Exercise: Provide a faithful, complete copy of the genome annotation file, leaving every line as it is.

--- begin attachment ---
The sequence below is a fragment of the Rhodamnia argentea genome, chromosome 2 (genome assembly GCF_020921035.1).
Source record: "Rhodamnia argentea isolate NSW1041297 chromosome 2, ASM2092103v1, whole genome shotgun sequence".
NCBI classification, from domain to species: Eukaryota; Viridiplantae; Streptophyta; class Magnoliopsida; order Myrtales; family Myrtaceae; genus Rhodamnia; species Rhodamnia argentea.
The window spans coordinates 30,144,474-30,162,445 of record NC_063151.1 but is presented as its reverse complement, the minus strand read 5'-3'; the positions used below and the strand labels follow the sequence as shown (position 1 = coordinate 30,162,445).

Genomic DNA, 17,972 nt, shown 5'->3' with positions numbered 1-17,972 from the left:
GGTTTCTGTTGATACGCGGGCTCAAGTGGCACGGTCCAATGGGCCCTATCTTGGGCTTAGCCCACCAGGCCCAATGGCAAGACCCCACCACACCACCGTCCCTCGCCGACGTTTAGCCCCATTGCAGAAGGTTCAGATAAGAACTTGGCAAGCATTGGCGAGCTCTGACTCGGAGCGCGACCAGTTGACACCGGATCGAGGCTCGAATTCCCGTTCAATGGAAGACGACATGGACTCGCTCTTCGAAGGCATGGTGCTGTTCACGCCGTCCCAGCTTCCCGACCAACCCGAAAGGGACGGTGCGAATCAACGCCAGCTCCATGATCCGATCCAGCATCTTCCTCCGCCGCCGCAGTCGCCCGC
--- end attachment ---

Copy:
The sequence below is a fragment of the Rhodamnia argentea genome, chromosome 2 (genome assembly GCF_020921035.1).
Source record: "Rhodamnia argentea isolate NSW1041297 chromosome 2, ASM2092103v1, whole genome shotgun sequence".
NCBI classification, from domain to species: Eukaryota; Viridiplantae; Streptophyta; class Magnoliopsida; order Myrtales; family Myrtaceae; genus Rhodamnia; species Rhodamnia argentea.
The window spans coordinates 30,144,474-30,162,445 of record NC_063151.1 but is presented as its reverse complement, the minus strand read 5'-3'; the positions used below and the strand labels follow the sequence as shown (position 1 = coordinate 30,162,445).

Genomic DNA, 17,972 nt, shown 5'->3' with positions numbered 1-17,972 from the left:
GGTTTCTGTTGATACGCGGGCTCAAGTGGCACGGTCCAATGGGCCCTATCTTGGGCTTAGCCCACCAGGCCCAATGGCAAGACCCCACCACACCACCGTCCCTCGCCGACGTTTAGCCCCATTGCAGAAGGTTCAGATAAGAACTTGGCAAGCATTGGCGAGCTCTGACTCGGAGCGCGACCAGTTGACACCGGATCGAGGCTCGAATTCCCGTTCAATGGAAGACGACATGGACTCGCTCTTCGAAGGCATGGTGCTGTTCACGCCGTCCCAGCTTCCCGACCAACCCGAAAGGGACGGTGCGAATCAACGCCAGCTCCATGATCCGATCCAGCATCTTCCTCCGCCGCCGCAGTCGCCCGC